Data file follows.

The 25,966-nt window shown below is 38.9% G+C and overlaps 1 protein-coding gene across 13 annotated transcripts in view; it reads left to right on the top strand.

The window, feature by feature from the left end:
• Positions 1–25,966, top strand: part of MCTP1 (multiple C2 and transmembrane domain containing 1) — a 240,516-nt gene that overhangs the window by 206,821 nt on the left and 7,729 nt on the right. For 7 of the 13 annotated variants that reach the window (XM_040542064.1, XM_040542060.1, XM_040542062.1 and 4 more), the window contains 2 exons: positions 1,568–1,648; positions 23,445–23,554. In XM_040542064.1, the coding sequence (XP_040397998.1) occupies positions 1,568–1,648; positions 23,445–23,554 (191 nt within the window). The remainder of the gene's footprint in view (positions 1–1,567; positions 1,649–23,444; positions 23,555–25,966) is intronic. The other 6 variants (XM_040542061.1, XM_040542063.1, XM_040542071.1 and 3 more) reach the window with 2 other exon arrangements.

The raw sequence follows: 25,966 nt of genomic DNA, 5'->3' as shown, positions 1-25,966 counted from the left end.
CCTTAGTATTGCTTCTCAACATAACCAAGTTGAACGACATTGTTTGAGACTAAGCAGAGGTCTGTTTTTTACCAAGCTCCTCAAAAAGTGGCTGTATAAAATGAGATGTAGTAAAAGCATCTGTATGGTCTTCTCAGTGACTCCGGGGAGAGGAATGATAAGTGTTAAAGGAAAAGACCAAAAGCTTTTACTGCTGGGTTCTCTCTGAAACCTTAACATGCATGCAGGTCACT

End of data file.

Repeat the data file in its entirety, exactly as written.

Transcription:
The 25,966-nt window shown below is 38.9% G+C and overlaps 1 protein-coding gene across 13 annotated transcripts in view; it reads left to right on the top strand.

The window, feature by feature from the left end:
• Positions 1–25,966, top strand: part of MCTP1 (multiple C2 and transmembrane domain containing 1) — a 240,516-nt gene that overhangs the window by 206,821 nt on the left and 7,729 nt on the right. For 7 of the 13 annotated variants that reach the window (XM_040542064.1, XM_040542060.1, XM_040542062.1 and 4 more), the window contains 2 exons: positions 1,568–1,648; positions 23,445–23,554. In XM_040542064.1, the coding sequence (XP_040397998.1) occupies positions 1,568–1,648; positions 23,445–23,554 (191 nt within the window). The remainder of the gene's footprint in view (positions 1–1,567; positions 1,649–23,444; positions 23,555–25,966) is intronic. The other 6 variants (XM_040542061.1, XM_040542063.1, XM_040542071.1 and 3 more) reach the window with 2 other exon arrangements.

The raw sequence follows: 25,966 nt of genomic DNA, 5'->3' as shown, positions 1-25,966 counted from the left end.
CCTTAGTATTGCTTCTCAACATAACCAAGTTGAACGACATTGTTTGAGACTAAGCAGAGGTCTGTTTTTTACCAAGCTCCTCAAAAAGTGGCTGTATAAAATGAGATGTAGTAAAAGCATCTGTATGGTCTTCTCAGTGACTCCGGGGAGAGGAATGATAAGTGTTAAAGGAAAAGACCAAAAGCTTTTACTGCTGGGTTCTCTCTGAAACCTTAACATGCATGCAGGTCACT